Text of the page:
In any event, he left and I waited. I just really wanted to talk to the doctors to know what they thought (thinking they'd say I'm a jumpy heart mommy). She spit up again after he left, really gagged it out..and there wasn't much to get out by then. That was troublesome. Then she did it again and the last bit was yellow. I freaked and got on the phone with my doctor. We got a sitter for Lil and went straight in. We still were not thinking anything beyond a bump in the road, a set back, a hospital stay IF that.

Our pediatrician and the nurse checked her breathing on their watch. No one said anything except they just wanted to run some tests to rule things check fluid in the lungs. She was going to the hospital to receive a tiny amount of fluids, get an x-ray of her lungs and an EKG. They did a rectal temperature and confirmed that she indeed was not running a fever.

Short version: her lungs were fine. Her blood pressure concerned them enough to contact UVA. It wasn't alarming, but there was a bit of spread, the lower number being something a little too low for my pediatrician's comfort. I believe from then on my doctor worked with a NICU peditrion at UVA (I don't know if ever a cardiologist was on board). They drew blood (but had lot's of trouble getting good access... this was all very, very hard to witness). I have trouble with the details from here on out. At some point, while on the phone with a friend about babysitting, while she was trying to help me and explain that this was out of their league and that is why they called UVA and that she'll be okay... Myers called me over to her, she was different. She hadn't been normal all through this, but she hadn't been super lethargic either. Now she looked and acted ill. She was cold. She was really cold. They got a warm blanket and I held her (at last I could, they were done with thier poking and prodding). I tried to nurse.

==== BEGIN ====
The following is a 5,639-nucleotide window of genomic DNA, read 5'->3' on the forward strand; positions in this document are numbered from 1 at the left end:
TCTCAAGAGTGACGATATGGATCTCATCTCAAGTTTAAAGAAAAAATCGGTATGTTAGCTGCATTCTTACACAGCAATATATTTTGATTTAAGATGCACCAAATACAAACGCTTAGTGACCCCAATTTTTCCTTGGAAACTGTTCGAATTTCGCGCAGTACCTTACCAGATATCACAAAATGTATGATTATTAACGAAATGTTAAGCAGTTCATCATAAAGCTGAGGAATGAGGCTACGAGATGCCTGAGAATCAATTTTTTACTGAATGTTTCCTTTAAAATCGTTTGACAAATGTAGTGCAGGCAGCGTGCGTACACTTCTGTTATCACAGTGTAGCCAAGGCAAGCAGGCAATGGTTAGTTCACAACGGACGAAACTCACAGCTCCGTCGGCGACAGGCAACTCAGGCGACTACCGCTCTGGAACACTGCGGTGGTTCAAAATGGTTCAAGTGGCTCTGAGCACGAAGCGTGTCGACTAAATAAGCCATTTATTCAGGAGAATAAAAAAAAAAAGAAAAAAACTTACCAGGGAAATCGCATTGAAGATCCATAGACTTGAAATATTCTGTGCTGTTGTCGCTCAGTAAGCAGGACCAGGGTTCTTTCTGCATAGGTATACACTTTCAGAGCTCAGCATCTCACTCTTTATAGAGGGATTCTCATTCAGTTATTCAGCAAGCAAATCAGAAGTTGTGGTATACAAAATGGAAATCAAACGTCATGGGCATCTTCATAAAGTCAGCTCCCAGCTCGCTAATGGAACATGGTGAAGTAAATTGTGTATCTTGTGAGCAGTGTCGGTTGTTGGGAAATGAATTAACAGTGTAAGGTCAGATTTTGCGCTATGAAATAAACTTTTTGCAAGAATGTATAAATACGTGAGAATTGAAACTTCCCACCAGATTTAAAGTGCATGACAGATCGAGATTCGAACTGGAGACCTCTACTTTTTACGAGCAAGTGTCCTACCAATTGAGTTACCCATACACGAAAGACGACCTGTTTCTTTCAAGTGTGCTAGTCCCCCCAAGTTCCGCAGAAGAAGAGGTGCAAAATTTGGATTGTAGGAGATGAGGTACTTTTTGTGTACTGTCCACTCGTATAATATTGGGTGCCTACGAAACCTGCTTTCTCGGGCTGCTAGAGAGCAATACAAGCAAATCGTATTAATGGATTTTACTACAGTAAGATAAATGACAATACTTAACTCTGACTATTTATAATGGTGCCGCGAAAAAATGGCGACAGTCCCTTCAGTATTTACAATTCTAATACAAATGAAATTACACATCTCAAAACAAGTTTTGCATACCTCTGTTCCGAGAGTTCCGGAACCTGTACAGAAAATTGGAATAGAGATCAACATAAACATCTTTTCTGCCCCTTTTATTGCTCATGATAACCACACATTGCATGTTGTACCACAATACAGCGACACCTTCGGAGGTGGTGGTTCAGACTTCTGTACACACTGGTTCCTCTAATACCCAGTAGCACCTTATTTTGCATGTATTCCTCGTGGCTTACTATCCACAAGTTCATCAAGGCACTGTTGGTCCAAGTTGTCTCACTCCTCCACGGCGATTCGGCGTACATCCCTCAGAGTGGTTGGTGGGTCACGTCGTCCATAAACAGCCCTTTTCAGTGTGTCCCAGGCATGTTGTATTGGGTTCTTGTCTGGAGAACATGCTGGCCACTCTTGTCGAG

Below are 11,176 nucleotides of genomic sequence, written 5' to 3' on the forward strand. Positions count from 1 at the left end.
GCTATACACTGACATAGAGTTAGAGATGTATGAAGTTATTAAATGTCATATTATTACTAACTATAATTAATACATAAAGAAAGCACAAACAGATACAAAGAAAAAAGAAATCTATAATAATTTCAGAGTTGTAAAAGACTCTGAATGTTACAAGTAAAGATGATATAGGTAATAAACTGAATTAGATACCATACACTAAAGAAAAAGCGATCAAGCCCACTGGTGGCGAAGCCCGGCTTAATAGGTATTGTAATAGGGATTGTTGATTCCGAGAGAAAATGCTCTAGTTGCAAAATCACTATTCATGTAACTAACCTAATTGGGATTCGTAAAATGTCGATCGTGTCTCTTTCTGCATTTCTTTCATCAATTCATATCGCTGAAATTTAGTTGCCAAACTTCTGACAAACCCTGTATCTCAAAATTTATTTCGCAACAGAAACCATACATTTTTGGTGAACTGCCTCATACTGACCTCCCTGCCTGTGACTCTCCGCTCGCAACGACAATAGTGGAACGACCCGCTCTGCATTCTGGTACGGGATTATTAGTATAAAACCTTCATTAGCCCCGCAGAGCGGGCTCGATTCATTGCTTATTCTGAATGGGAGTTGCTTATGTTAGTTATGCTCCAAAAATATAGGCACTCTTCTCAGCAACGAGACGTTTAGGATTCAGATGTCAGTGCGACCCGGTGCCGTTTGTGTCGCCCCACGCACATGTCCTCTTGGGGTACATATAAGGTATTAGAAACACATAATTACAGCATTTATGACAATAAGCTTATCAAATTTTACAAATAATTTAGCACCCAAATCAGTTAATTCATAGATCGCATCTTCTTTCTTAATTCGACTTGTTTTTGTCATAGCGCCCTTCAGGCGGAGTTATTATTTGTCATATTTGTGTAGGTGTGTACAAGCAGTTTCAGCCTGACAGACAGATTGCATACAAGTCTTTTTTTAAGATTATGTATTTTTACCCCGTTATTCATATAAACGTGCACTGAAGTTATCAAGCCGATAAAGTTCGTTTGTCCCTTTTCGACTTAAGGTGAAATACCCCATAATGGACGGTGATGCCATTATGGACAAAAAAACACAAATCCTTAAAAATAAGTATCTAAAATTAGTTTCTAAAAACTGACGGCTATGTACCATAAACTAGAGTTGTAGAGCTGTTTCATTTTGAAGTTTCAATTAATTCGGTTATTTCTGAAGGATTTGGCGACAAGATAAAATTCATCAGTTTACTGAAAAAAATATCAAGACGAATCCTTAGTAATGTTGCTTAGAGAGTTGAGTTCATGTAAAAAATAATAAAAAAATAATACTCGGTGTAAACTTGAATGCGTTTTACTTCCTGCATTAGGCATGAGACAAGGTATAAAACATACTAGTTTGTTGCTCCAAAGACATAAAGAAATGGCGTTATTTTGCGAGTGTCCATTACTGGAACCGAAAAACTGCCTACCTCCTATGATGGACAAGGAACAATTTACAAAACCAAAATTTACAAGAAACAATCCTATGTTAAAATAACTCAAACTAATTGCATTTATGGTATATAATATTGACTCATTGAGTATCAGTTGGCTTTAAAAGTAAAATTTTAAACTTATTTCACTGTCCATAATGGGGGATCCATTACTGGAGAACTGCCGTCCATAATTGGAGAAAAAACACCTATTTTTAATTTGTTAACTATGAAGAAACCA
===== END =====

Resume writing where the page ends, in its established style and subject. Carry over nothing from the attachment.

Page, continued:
I can't go there now.

I'm done with this.


I held her as long as I felt was socially acceptable while good friends and our pastor made sure we were not left alone in that room. We did not have to hand her over to doctors or nursers. Her surrogate grandfather kindly asked for the honor of holding her while we left.

He smiled with his confident smile... proud to be holding an angel, sure of the perfectness that she was just begging to feel envelope her... (thank you Mike. What you did that day... you gave me one small moment of goodness in the worst day of my life. And it was the most huge moment of that day... I didn't have to leave her in the arms of strangers. I didn't know how I could ever, ever just stand up and walk away from her - I am so blessed - she is so blessed -for your care - because I can still see that now - and I can't fathom how it would feel to see her anywhere else in any other way as my last, my very last vision and sight of my dear Gwen.


Two hours later Marie would leave us too. We didn't learn of it until much later that night. That moment -- that day... We humans, at least Myers and I - we wouldn't trade a second we had with either of them - but there is no pain like what that day handed to us... and our human skin is so weak, our hearts -- I know we are supposed to feel this way - or we wouldn't have loved them as much - love wouldn't be what it is (true actual selfless love not romantic love, but that automatic love that is just wired into your heart).


Did we have more days with each of them than we did this one day in hell? YES. Do those memories eventually win - as in are they what I will work to focus on? Yes. But, there is magnitude here that I'm at mercy to. I'd give anything and do anything if it would ease what it feels like. But I don't know any way to slip out of my humanity. So, this is what it feels like to be human and lose your child named Gwen. To loose a sister named Marie.